First, a quick lesson in science. The median lethal dose, or LD50, is a term used in toxicology to describe the dose required to kill half of a tested population. According to The Conversation, the LD50 for borax in rats is approximately 5g per kilogramme of body weight. That’s a fairly large dose, implying that acute toxicity resulting in human death is unlikely. But just because something doesn’t kill you doesn’t mean it’s harmless or good for your health.

Borax was used as a food preservative in the early twentieth century until research revealed various side effects associated with borax consumption, including headaches, nausea, vomiting, and gastric discomfort.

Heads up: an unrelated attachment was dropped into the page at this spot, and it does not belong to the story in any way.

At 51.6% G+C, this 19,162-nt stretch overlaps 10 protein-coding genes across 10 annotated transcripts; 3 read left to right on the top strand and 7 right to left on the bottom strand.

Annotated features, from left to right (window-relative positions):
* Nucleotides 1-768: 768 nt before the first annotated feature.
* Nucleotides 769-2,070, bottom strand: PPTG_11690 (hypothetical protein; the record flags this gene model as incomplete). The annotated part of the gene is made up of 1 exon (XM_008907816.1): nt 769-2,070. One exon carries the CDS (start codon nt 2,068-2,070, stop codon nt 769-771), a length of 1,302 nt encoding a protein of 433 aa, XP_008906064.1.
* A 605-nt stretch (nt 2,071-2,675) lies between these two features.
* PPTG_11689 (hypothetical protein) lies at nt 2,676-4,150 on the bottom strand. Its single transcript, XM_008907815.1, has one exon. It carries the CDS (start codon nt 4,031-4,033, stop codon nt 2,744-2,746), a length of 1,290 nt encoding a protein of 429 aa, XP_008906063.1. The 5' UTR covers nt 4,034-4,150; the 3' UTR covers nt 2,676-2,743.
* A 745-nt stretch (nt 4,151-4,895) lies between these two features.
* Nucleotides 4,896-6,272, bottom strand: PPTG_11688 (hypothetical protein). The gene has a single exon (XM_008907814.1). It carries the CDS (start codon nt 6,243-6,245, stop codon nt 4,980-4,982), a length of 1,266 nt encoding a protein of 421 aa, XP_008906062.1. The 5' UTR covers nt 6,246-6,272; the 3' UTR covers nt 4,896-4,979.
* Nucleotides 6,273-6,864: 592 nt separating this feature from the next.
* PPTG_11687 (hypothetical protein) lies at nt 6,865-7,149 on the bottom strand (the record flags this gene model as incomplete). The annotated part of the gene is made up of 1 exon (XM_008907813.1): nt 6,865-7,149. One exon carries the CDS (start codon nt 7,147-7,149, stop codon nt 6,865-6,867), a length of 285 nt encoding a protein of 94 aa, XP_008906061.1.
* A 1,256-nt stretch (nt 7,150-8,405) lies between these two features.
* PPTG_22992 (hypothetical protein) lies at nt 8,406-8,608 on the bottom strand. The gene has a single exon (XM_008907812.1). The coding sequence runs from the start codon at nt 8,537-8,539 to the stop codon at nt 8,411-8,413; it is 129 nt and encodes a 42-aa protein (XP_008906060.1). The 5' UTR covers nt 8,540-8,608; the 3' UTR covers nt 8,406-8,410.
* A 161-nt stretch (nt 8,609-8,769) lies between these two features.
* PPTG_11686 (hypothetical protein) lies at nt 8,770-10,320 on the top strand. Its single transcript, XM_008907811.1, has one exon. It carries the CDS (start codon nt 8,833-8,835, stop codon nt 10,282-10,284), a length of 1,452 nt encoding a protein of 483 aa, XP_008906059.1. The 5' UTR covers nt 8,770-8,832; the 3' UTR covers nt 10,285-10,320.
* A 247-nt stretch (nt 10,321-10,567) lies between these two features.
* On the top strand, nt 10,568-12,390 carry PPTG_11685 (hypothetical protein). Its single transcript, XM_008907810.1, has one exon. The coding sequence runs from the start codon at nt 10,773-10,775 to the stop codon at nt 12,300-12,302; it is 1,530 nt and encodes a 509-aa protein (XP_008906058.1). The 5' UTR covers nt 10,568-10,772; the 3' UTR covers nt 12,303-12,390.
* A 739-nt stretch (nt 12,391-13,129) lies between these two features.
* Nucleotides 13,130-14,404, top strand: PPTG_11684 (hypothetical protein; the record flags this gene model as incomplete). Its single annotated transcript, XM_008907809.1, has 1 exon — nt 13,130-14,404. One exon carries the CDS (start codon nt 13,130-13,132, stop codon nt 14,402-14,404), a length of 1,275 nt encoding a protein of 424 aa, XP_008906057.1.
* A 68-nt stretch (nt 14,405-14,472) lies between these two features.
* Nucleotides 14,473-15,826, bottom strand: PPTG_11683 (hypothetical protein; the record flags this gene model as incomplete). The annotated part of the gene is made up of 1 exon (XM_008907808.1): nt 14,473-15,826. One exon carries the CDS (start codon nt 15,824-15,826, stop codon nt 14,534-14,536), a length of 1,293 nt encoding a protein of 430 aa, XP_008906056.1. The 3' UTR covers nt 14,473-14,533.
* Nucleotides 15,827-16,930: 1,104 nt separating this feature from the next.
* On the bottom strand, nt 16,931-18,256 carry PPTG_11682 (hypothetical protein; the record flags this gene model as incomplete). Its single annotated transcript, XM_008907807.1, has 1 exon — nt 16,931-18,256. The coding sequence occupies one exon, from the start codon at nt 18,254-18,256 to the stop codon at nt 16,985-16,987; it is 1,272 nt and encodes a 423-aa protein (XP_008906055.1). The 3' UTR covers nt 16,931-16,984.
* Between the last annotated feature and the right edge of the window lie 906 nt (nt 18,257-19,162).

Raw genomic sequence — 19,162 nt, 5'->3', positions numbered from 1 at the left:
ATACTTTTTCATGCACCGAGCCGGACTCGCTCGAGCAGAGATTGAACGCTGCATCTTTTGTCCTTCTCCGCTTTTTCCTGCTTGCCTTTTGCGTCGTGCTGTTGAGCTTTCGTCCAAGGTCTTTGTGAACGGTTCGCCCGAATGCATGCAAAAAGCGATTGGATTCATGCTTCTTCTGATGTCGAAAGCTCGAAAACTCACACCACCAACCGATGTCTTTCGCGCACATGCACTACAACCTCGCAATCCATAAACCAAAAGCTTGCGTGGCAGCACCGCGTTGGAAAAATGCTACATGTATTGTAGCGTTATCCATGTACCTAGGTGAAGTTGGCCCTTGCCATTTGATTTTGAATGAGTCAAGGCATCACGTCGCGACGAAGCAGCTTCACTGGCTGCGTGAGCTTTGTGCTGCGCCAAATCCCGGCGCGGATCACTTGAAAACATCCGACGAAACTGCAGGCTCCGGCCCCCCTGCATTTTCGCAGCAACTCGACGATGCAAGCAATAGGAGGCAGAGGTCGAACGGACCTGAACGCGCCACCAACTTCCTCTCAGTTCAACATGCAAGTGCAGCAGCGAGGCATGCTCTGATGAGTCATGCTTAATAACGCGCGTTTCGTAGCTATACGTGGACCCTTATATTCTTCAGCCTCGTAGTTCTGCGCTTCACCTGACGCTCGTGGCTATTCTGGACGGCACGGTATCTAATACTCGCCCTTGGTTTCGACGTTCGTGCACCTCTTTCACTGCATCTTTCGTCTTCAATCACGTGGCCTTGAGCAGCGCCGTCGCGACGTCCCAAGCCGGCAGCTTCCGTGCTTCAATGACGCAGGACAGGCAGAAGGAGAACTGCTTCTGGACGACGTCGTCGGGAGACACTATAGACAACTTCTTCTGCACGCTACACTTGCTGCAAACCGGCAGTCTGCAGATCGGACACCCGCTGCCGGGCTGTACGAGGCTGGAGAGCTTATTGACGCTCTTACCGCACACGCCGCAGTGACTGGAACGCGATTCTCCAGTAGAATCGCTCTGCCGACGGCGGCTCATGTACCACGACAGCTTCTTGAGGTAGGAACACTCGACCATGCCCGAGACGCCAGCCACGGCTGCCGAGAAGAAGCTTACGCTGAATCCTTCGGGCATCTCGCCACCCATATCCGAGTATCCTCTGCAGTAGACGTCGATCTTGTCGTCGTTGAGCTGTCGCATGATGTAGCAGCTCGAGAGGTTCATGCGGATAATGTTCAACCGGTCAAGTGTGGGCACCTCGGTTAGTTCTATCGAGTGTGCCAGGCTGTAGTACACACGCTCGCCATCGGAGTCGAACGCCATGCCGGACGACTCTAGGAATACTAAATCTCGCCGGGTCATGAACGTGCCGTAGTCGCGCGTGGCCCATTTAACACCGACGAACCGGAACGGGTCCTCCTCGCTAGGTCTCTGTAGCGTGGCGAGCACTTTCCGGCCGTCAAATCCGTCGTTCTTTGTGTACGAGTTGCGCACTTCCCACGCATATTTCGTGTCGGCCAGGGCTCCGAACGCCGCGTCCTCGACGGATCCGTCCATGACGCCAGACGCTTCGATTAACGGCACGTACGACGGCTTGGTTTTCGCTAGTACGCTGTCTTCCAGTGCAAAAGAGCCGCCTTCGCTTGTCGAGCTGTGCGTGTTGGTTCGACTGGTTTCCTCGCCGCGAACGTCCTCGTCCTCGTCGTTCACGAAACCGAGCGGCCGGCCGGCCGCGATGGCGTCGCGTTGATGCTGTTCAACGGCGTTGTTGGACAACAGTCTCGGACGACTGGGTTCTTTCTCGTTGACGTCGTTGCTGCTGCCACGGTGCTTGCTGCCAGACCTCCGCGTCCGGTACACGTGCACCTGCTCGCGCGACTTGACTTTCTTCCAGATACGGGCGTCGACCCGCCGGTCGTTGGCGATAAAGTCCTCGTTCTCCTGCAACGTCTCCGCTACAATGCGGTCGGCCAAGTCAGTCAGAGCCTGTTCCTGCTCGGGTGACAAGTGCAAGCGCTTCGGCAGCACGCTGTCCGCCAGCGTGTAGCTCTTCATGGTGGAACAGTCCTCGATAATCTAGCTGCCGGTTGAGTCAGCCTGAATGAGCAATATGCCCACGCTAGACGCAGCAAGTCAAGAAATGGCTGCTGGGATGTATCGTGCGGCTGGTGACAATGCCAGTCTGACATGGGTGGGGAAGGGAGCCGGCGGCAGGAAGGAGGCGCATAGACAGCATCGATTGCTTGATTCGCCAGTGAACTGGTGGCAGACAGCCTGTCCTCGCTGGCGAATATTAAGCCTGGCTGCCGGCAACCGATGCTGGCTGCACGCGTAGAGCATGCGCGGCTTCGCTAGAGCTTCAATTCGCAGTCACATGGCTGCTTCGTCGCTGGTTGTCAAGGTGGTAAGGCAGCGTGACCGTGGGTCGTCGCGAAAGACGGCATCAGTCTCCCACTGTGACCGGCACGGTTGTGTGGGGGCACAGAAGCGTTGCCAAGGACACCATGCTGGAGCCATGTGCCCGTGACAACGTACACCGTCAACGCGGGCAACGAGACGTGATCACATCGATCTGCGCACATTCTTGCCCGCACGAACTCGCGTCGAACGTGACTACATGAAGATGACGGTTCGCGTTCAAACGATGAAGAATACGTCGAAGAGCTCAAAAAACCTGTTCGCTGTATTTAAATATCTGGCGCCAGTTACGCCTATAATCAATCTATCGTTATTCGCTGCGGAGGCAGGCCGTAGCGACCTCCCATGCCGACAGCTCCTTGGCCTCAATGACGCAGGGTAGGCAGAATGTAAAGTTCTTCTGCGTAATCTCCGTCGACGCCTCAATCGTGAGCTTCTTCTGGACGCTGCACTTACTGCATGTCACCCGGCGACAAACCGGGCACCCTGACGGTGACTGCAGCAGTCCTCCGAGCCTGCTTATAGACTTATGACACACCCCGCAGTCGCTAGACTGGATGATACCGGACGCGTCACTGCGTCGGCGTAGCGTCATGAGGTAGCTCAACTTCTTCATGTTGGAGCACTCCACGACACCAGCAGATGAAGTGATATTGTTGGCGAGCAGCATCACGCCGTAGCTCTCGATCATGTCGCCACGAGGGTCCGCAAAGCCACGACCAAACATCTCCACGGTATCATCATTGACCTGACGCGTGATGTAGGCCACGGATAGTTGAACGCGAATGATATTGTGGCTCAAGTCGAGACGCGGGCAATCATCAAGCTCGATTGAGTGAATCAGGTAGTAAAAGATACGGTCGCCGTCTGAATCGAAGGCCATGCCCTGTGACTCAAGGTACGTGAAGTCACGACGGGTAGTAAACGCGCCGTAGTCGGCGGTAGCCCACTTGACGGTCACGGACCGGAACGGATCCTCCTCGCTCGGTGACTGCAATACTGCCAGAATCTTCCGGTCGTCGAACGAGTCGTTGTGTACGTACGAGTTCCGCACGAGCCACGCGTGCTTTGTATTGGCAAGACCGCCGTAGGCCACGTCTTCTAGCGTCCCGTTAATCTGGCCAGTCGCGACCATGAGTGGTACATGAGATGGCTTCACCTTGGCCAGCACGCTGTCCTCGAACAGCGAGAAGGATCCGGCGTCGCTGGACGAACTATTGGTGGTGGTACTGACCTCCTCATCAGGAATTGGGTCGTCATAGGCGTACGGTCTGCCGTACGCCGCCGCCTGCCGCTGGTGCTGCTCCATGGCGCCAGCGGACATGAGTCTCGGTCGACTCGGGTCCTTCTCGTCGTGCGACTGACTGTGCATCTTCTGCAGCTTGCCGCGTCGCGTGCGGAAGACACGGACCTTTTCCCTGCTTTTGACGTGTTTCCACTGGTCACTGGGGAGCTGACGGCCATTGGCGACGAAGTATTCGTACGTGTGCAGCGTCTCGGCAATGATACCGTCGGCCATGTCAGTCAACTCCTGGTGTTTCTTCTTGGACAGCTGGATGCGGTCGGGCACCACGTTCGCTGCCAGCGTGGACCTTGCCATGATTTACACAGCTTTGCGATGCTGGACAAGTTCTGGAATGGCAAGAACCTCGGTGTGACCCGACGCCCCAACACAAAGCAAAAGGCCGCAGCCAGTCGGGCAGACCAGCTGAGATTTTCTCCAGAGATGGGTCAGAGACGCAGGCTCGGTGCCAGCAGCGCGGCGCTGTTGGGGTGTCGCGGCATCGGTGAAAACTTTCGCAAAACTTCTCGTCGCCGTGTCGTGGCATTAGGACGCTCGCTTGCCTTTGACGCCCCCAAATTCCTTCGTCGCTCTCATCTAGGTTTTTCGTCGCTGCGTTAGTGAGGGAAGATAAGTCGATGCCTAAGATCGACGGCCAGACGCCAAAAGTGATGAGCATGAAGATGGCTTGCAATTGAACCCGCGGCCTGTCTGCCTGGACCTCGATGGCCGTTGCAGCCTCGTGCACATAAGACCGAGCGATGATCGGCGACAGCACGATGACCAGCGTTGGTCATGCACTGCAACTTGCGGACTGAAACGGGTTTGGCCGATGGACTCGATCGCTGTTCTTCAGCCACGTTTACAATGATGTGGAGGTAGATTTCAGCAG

Now, Borax is classified as a reproductive toxin. This means that it can potentially impair fertility and harm an unborn child. As a result, it has been banned as a food additive in a number of countries, including Australia and the United States.

It also contains precautionary statements, recommendations for appropriate personal protective equipment, and safe storage and disposal methods. Simply put, we should not consume borax. This warning is clear as day in the product’s safety instructions, which include statements like „CAUTION“ and „KEEP OUT OF REACH OF CHILDREN.“